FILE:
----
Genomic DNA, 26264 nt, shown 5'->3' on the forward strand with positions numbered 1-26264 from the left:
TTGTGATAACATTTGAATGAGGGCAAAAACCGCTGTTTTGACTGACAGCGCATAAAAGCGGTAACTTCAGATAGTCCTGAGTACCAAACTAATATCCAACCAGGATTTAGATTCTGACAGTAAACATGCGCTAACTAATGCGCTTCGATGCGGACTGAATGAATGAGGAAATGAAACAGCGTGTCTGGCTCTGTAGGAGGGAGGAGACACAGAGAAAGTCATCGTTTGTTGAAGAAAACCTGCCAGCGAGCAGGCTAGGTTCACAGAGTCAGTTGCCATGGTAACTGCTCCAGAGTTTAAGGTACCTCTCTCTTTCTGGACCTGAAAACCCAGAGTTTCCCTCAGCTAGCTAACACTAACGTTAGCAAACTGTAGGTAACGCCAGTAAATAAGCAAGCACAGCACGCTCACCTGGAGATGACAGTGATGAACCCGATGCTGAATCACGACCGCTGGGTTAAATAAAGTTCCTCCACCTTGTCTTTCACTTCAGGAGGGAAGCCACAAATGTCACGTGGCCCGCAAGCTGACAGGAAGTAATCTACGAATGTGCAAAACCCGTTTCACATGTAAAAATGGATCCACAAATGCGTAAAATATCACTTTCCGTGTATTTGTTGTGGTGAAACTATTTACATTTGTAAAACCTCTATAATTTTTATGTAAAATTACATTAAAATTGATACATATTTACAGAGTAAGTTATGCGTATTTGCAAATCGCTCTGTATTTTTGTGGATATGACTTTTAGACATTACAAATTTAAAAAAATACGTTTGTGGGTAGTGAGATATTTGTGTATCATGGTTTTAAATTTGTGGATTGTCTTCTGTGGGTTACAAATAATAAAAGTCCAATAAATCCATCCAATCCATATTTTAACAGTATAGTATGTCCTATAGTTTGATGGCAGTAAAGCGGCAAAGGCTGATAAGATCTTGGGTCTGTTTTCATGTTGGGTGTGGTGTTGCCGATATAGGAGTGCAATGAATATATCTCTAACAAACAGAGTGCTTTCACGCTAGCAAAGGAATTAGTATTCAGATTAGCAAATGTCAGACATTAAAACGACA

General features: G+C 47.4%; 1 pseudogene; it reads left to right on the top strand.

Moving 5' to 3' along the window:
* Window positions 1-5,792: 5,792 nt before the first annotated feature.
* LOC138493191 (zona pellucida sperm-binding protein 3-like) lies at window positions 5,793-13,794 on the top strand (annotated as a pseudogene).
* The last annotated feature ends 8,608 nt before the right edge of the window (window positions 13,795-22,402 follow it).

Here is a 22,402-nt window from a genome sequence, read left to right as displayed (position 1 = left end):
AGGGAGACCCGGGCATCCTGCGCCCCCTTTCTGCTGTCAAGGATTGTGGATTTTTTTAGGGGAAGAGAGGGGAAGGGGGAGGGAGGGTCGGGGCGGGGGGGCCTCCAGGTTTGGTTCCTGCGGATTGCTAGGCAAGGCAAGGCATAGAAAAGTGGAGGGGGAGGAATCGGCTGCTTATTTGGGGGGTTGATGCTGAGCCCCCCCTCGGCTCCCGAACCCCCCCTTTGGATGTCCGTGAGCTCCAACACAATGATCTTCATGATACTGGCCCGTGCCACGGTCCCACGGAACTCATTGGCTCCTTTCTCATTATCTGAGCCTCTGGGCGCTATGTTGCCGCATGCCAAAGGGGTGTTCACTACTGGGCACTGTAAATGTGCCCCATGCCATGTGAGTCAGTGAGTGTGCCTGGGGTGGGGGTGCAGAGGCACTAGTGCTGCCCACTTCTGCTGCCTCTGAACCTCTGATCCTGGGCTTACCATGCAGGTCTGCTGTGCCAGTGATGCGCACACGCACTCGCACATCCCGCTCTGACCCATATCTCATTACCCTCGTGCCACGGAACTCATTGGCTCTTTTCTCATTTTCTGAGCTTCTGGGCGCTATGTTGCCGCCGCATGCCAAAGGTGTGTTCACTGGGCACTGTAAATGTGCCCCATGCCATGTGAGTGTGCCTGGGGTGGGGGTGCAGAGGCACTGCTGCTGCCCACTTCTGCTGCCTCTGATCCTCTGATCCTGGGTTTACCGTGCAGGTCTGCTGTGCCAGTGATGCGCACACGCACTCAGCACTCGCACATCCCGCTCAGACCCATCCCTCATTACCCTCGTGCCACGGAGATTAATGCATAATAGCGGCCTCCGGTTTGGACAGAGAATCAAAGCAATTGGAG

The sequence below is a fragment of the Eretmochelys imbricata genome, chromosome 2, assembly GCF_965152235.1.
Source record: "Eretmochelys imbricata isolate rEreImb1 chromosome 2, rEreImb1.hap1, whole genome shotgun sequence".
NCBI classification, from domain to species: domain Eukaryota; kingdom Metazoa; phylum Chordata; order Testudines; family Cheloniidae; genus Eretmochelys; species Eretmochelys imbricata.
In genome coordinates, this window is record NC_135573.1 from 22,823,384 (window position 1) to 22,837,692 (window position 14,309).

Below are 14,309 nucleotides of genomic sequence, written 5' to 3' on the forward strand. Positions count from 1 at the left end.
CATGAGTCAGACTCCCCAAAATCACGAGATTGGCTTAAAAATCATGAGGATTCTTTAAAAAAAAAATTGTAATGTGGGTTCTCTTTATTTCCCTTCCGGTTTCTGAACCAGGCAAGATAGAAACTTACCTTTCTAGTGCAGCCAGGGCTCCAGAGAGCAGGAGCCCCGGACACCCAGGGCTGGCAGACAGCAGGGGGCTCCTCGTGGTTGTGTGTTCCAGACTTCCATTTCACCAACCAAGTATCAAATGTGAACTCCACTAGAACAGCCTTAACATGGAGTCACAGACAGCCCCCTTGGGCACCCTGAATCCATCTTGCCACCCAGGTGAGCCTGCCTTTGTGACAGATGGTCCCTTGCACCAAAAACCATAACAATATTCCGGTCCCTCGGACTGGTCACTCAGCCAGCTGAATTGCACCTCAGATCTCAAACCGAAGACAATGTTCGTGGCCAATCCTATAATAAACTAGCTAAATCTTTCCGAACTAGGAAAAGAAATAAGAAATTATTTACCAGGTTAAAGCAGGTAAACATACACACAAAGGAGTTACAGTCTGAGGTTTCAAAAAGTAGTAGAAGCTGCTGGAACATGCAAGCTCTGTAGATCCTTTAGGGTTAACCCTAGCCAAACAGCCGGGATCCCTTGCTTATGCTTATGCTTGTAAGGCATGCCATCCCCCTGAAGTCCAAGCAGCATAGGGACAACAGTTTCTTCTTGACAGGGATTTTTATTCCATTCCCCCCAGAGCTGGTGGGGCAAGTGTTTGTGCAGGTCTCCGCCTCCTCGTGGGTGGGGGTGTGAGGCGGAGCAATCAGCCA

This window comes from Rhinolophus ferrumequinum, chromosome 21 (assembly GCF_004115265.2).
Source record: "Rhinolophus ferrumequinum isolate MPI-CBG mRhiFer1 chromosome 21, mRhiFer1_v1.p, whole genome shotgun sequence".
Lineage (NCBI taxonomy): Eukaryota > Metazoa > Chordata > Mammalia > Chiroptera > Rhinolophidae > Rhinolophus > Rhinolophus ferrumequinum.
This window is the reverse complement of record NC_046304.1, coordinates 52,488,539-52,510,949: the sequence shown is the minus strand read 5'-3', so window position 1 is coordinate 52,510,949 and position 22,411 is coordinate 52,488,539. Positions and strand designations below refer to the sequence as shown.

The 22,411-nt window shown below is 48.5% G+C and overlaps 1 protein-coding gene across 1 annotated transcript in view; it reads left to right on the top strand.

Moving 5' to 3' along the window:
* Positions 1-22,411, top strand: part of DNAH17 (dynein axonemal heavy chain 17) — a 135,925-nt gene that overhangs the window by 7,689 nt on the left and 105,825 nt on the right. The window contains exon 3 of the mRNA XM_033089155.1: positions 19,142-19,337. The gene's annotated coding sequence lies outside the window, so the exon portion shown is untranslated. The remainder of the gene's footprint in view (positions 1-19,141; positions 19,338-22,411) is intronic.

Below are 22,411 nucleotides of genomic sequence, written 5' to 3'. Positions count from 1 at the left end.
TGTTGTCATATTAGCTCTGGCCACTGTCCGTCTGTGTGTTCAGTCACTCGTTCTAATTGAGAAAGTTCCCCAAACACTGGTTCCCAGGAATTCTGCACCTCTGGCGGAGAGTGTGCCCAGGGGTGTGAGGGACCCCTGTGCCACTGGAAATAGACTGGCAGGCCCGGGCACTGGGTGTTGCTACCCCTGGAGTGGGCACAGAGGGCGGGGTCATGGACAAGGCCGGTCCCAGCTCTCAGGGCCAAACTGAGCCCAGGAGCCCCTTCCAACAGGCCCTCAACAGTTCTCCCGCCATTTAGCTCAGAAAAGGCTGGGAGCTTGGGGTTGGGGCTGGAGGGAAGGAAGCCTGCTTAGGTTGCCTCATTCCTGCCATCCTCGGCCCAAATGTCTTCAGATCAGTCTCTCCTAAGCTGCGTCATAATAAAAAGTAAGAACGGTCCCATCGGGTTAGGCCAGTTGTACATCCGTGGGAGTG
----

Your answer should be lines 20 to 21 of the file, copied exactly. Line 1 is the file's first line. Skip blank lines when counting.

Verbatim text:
The 22,411-nt window shown below is 48.5% G+C and overlaps 1 protein-coding gene across 1 annotated transcript in view; it reads left to right on the top strand.

Moving 5' to 3' along the window: